In this guest post, Linda Whitaker has kindly written up the death of one of her ancestors, Jonathan Rogers. His accident was one of the many that took place before records of staff accidents were kept, so it’s great to be able to get some information about his case which otherwise wouldn’t feature in the project – and to have that put in the wider context of his family life, too. As is often the way, newspapers are our best source for cases like Jonathan’s, as are family histories for putting lives into context.
The comment made at the inquest, about riding on the wagons being against the rules but sometimes allowed, is very interesting, and points to a tacit acceptance by supervisory staff of rule-breaking, as it meant the work got done. This remained an issue deep into the 20th century. These sorts of throwaway comments are very revealing about attitudes to the rules and safety, on the part of the managers as much as the workers.
As always, we welcome guest posts – just get in touch with us with your idea!
Jonathan Rogers was the youngest brother of my father’s grandfather, my second great uncle. The family originally came from North Wales and possibly moved (via Liverpool) to Manchester for work. Jonathan’s father Zaccheus was a millwright, as were 3 of his 6 sons (sometimes recorded as engineer or iron moulder).
Jonathan Rogers, born in 1843, didn’t follow the family tradition and seems to have tried quite a few jobs. In 1861 he was living with his mother and working in a yarn warehouse. By 1871 he is listed as a ‘bar retailer’ at the Forresters Arms on Ashton Road in Openshaw, Manchester, and is married to Elizabeth (nee Fletcher, born in 1842) with one child (Ada Fletcher Rogers, born in 1870). Sadly only a year later when he is working as a shunter on the London and North Western Railway he died following an accident at work.
The Manchester Guardian on 7 May 1872 gives a report of the inquest which was held at the Royal Infirmary on the day that he died (6 May). He was found on Friday 3 May at 10pm on the track near Hyde Road Bridge ‘lying on the “four foot” the wheels of a train having passed over his foot’. He said he had been riding on the side of a wagon and fell off.
This would be a survivable injury today but without antibiotics and modern treatment methods it is likely he developed and succumbed to a severe infection or loss of blood. His address was given as St Ann St, Hyde Road, Openshaw.
His widow Elizabeth remarried in 1875 and had further children. Elizabeth Fletcher (Jonathan’s wife) was born in Manchester but her parents were from Peak Forest, Derbyshire and this is where Jonathan was buried. Their child Ada Fletcher Rogers was born in October 1870. Thanks to her middle name I was able to find Elizabeth and Ada in the 1881 census (below) but with the surname Rothwell. This is confirmed by the presence of Elizabeth’s mother – another Elizabeth Fletcher. Elizabeth was married in 1875 to John Rothwell, a coal dealer. So it looks likely that Elizabeth had family support until she remarried, as her parents owned houses in Manchester. She appears to have been more fortunate than others might have been in the same circumstances.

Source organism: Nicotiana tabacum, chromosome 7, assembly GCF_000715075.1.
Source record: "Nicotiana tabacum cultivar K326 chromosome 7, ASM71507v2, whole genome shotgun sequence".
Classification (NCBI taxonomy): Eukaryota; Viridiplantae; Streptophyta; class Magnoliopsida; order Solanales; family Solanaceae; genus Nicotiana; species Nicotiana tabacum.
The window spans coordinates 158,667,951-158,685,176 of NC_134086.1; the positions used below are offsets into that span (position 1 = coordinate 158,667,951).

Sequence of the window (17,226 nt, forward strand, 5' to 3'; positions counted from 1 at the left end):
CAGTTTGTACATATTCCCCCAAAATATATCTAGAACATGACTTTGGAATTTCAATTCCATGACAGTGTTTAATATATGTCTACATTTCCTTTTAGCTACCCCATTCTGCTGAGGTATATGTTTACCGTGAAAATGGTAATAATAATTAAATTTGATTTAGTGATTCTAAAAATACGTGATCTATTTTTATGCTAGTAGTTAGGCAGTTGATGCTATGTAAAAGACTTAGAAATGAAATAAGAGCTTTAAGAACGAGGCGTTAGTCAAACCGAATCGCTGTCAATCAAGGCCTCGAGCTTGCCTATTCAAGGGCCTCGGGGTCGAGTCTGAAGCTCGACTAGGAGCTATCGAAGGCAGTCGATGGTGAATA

I learned of the ‘Railway Work, Life & Death’ project from Mike Esbester, who spoke at a U3A Family History Conference in Buxton. Following discussion with him I looked back into Jonathan Rogers’ story and found out more about him and what happened to his family after his death.
I found the family grave in the parish church yard in Peak Forest, Derbyshire. It contains memorials to Elizabeth (Fletcher) Rogers’ parents, to Jonathan and to her second husband John Rothwell, herself (she died in 1915 aged 72) and 4 of their children who died very young. Jonathan’s daughter Ada died in 1954 aged 84. Both she and her husband Frederick Hornby and some of their children are buried in the same grave.
I started researching my family history when I retired from the NHS. We had heard lots of stories about my mother’s family but little about my father’s. On interview he remembered an ancestor called Zaccheus Rogers. This made the search into the Rogers family a little easier as Rogers is a fairly common name, often misspelled as in Jonathan’s case. All the family including myself came from London so it was much to my surprise that I found Zaccheus in Manchester and that the family originated from North Wales. My great grandfather George Rogers was a bookbinder and had migrated to London in the mid-1860s. Jonathan Rogers was his younger brother. The Manchester and Lancashire FHS were very helpful in my research and I have also done some transcribing for them. Also the history of the development of the railways in this area is well documented.
I have written the story of the Rogers family and called it ‘Millwrights of Manchester’. It was written for the family but was published in The Manchester Genealogist Vol 50 No.1 2014. It is now out of date however as I have since discovered the Welsh connection through someone in Australia who read the article and wrote to say she had the family bible with the birth of Zaccheus and all his siblings recorded in it! It is so good to find the story behind our ancestors and to find out what happened next. Family history is neverendingly fascinating!